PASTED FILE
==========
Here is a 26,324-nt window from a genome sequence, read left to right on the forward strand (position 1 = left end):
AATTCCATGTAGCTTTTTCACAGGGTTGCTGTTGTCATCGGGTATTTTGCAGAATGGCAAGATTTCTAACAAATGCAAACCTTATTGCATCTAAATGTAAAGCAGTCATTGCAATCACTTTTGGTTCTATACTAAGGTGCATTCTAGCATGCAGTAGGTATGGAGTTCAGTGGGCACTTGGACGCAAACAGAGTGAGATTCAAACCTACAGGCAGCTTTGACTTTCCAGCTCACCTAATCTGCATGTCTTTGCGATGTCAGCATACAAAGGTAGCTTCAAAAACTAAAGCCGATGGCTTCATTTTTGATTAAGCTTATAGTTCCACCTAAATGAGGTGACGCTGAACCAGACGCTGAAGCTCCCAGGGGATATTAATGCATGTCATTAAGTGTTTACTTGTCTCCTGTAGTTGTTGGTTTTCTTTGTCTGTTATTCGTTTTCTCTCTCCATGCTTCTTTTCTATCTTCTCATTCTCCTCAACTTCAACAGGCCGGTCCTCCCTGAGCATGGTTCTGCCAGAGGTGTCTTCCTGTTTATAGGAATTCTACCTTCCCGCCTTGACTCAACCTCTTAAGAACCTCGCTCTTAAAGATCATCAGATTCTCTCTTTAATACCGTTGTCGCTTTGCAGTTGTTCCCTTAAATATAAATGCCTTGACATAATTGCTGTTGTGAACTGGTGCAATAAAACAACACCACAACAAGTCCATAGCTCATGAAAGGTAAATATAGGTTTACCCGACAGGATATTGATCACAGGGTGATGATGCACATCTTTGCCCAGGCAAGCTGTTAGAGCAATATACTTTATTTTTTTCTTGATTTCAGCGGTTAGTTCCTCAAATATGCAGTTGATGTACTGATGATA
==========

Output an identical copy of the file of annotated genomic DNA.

Here is a 26,324-nt window from a genome sequence, read left to right on the forward strand (position 1 = left end):
AATTCCATGTAGCTTTTTCACAGGGTTGCTGTTGTCATCGGGTATTTTGCAGAATGGCAAGATTTCTAACAAATGCAAACCTTATTGCATCTAAATGTAAAGCAGTCATTGCAATCACTTTTGGTTCTATACTAAGGTGCATTCTAGCATGCAGTAGGTATGGAGTTCAGTGGGCACTTGGACGCAAACAGAGTGAGATTCAAACCTACAGGCAGCTTTGACTTTCCAGCTCACCTAATCTGCATGTCTTTGCGATGTCAGCATACAAAGGTAGCTTCAAAAACTAAAGCCGATGGCTTCATTTTTGATTAAGCTTATAGTTCCACCTAAATGAGGTGACGCTGAACCAGACGCTGAAGCTCCCAGGGGATATTAATGCATGTCATTAAGTGTTTACTTGTCTCCTGTAGTTGTTGGTTTTCTTTGTCTGTTATTCGTTTTCTCTCTCCATGCTTCTTTTCTATCTTCTCATTCTCCTCAACTTCAACAGGCCGGTCCTCCCTGAGCATGGTTCTGCCAGAGGTGTCTTCCTGTTTATAGGAATTCTACCTTCCCGCCTTGACTCAACCTCTTAAGAACCTCGCTCTTAAAGATCATCAGATTCTCTCTTTAATACCGTTGTCGCTTTGCAGTTGTTCCCTTAAATATAAATGCCTTGACATAATTGCTGTTGTGAACTGGTGCAATAAAACAACACCACAACAAGTCCATAGCTCATGAAAGGTAAATATAGGTTTACCCGACAGGATATTGATCACAGGGTGATGATGCACATCTTTGCCCAGGCAAGCTGTTAGAGCAATATACTTTATTTTTTTCTTGATTTCAGCGGTTAGTTCCTCAAATATGCAGTTGATGTACTGATGATA